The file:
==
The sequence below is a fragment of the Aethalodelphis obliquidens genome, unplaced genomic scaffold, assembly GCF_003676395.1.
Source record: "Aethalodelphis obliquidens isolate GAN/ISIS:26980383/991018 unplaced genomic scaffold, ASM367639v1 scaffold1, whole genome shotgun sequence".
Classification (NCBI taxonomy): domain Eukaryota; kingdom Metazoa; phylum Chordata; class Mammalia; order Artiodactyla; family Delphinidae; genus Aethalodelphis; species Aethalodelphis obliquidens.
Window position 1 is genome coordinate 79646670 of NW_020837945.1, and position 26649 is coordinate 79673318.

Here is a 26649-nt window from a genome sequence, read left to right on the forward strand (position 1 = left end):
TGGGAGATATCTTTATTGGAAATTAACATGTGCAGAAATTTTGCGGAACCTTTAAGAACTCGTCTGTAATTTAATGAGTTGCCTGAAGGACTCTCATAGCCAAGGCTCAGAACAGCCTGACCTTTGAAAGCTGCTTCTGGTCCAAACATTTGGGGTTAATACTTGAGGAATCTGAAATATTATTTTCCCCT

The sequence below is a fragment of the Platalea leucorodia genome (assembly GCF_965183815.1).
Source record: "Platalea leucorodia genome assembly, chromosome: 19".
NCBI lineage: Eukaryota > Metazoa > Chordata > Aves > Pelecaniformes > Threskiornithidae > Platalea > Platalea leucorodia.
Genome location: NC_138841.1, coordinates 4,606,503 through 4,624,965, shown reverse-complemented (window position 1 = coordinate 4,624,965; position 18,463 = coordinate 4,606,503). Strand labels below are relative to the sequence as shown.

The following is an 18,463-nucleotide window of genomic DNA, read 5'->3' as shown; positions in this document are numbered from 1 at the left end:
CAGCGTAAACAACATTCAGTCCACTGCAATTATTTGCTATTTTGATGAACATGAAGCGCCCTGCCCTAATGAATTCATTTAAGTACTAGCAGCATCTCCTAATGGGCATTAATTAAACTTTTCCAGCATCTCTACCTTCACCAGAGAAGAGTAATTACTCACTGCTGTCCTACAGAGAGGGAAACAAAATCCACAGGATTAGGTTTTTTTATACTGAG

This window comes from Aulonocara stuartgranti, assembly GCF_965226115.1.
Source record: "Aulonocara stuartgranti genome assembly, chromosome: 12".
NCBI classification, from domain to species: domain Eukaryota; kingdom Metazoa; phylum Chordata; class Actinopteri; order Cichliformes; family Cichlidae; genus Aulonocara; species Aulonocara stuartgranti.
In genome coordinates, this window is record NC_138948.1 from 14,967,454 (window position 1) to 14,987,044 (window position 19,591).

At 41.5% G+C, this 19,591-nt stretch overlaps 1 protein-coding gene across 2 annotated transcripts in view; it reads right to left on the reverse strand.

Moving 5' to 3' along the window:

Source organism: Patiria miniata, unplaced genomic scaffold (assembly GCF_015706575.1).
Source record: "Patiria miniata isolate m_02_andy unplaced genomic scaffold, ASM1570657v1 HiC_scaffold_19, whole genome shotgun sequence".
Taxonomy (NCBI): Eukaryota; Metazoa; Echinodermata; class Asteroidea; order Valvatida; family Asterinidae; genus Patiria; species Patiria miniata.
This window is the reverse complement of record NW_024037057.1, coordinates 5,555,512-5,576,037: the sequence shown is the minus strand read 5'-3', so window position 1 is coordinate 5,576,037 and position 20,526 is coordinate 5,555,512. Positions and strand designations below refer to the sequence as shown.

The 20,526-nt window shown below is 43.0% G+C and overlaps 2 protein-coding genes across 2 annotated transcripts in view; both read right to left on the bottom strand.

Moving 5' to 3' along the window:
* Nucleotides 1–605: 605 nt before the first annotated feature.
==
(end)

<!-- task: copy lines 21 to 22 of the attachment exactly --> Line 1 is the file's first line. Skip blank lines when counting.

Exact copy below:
Taxonomy (NCBI): Eukaryota; Metazoa; Echinodermata; class Asteroidea; order Valvatida; family Asterinidae; genus Patiria; species Patiria miniata.
This window is the reverse complement of record NW_024037057.1, coordinates 5,555,512-5,576,037: the sequence shown is the minus strand read 5'-3', so window position 1 is coordinate 5,576,037 and position 20,526 is coordinate 5,555,512. Positions and strand designations below refer to the sequence as shown.